Friday, 15 June 2012

The Culinary Wonders of Yunnan 云南

Banquet fatigue is not an affliction that I find too many people sympathetic to, but I think I've found the perfect cure: Yunnan cuisine. Yunnan is located in Southwest China, and is home to no less than 24 ethnic groups (comprising around a third of the population) in addition to the majority Han Chinese. Many of these ethnic groups can also be found in nearby Burma, Laos, Thailand and Vietnam. As such, the vibrant refreshing flavours found in Yunnan cuisine share many similarities to the food found in those countries. This makes it the ideal antidote to the sometimes-overwhelming hospitality that business visitors encounter in China.

In particular, the vegetarian dishes at Dian Ku Yunnan Restaurant (滇酷云南餐厅) were amongst my favourites during this (or any) visit to Beijing. (That last sentence extolling the virtues of vegetarian food was one I NEVER expected to write as a food blogger!) Dishes like stir-fried eggs with jasmine (茉莉花炒鸡蛋) were a revelation. It was quite weird eating a dish of eggs and edible flowers with the intensely fragrant, slightly bitter tones normally associated with jasmine tea. This dish is heaven on earth and one that goes really well with bamboo tube sticky rice (竹筒饭).

I also loved the Ruili pea congee (a terrible translation on the menu) that hails from the city of Ruili (瑞丽). This dish consists of wobbly blancmange-like strips (made from a kind of pea-flour) called doufen (豆粉). These strips didn't really taste of anything, but the accompanying spicy sesame oil dressing packed a punch while the herby-nutty topping gave the dish a contrast in textures.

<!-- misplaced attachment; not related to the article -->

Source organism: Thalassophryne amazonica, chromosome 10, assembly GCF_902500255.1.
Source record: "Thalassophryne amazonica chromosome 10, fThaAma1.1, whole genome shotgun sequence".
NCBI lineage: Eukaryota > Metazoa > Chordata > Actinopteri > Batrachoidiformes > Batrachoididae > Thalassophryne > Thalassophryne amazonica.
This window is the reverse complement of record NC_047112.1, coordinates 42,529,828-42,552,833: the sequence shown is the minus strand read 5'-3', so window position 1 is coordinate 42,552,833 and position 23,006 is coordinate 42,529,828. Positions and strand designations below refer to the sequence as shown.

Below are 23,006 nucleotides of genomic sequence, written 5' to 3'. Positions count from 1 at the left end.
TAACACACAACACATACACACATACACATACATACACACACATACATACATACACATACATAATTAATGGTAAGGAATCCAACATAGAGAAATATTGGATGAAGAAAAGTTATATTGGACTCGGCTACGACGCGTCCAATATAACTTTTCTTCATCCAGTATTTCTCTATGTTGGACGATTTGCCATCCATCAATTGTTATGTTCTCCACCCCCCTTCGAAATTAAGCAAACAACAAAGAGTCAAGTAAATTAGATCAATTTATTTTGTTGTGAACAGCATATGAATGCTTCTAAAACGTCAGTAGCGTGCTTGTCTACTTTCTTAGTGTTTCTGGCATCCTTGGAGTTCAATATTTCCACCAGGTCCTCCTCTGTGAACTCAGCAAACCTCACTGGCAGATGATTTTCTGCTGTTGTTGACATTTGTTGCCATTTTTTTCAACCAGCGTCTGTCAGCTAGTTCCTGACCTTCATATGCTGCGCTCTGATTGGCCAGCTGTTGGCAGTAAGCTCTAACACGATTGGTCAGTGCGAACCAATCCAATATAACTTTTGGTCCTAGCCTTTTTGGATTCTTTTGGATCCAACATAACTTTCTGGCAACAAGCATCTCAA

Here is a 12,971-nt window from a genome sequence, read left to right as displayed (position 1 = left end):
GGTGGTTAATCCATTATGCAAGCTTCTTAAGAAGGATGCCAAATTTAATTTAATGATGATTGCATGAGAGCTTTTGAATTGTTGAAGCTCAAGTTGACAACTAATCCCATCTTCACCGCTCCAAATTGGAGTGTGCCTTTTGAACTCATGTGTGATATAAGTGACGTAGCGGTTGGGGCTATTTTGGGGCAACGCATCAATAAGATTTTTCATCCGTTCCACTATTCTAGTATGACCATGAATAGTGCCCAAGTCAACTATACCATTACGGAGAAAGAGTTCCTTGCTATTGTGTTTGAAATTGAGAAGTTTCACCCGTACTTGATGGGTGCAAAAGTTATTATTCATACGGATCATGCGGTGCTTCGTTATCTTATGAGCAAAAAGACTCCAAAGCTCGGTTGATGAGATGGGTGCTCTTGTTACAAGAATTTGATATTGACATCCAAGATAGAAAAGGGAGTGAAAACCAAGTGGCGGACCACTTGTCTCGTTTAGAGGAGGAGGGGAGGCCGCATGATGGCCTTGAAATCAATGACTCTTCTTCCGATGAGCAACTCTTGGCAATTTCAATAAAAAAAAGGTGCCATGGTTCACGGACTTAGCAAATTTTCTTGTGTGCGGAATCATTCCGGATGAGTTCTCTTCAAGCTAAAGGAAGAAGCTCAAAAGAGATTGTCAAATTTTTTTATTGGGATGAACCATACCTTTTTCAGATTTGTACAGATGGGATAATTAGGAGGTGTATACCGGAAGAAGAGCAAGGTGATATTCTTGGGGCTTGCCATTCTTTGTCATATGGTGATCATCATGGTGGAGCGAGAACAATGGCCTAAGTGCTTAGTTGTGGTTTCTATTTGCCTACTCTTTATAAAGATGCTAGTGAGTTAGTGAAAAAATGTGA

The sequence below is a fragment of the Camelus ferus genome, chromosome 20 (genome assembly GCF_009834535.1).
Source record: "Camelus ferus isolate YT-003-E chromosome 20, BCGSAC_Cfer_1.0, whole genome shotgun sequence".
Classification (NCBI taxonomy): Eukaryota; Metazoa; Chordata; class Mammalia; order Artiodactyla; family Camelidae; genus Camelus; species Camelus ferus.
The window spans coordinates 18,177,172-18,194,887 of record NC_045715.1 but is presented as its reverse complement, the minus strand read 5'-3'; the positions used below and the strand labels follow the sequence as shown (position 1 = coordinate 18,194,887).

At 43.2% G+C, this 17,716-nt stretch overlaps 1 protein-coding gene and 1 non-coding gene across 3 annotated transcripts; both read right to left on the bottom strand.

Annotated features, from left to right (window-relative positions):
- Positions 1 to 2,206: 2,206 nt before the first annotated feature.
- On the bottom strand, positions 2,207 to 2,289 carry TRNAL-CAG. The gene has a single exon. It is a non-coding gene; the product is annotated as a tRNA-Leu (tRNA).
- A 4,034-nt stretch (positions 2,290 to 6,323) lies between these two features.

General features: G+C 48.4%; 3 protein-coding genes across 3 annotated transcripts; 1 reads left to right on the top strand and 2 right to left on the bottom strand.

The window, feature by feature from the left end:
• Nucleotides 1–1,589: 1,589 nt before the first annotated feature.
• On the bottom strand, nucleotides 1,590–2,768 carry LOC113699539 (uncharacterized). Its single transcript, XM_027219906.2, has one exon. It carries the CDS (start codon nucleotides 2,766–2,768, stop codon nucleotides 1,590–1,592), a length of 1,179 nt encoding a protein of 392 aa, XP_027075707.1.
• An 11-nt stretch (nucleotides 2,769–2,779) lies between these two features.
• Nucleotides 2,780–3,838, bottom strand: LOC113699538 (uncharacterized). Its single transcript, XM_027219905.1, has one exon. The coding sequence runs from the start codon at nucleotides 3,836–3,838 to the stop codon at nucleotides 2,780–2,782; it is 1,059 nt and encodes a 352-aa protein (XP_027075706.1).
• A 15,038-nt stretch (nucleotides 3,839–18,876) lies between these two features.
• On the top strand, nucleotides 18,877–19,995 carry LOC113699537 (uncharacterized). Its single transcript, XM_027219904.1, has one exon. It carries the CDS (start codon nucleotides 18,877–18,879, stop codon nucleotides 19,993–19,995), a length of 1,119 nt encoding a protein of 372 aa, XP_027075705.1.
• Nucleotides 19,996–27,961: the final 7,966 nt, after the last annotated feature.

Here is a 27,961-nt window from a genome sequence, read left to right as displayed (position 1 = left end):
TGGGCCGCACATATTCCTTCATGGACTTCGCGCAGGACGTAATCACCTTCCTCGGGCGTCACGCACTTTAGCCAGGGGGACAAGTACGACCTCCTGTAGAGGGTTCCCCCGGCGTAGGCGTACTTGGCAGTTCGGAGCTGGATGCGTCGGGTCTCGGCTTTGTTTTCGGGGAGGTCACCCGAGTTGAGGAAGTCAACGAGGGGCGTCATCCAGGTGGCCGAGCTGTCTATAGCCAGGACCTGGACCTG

Other vegetarian fare that hit the spot included fried towel gourd buds (炒絲瓜尖). This is another inadequate translation that doesn't really describe a tasty dish consisting of the buds and leaves from a young loofah plant stir-fried with dried chillies, garlic and ginger. The only (slightly) disappointing dish was the Ruili green papaya (瑞丽青木瓜); this Yunnan version of the famous Thai salad som tum was refreshing, but sadly lacked any real fire.

Lest you think I've gone completely veggie on you, we did order a couple of dishes with meat in them. First up was the air-pot chicken soup (气锅鸡), an amazing steamed chicken soup that came with abundant amounts of exotic mushrooms and goji berries. Like the rest of the meal, the flavours were ever so pure and natural.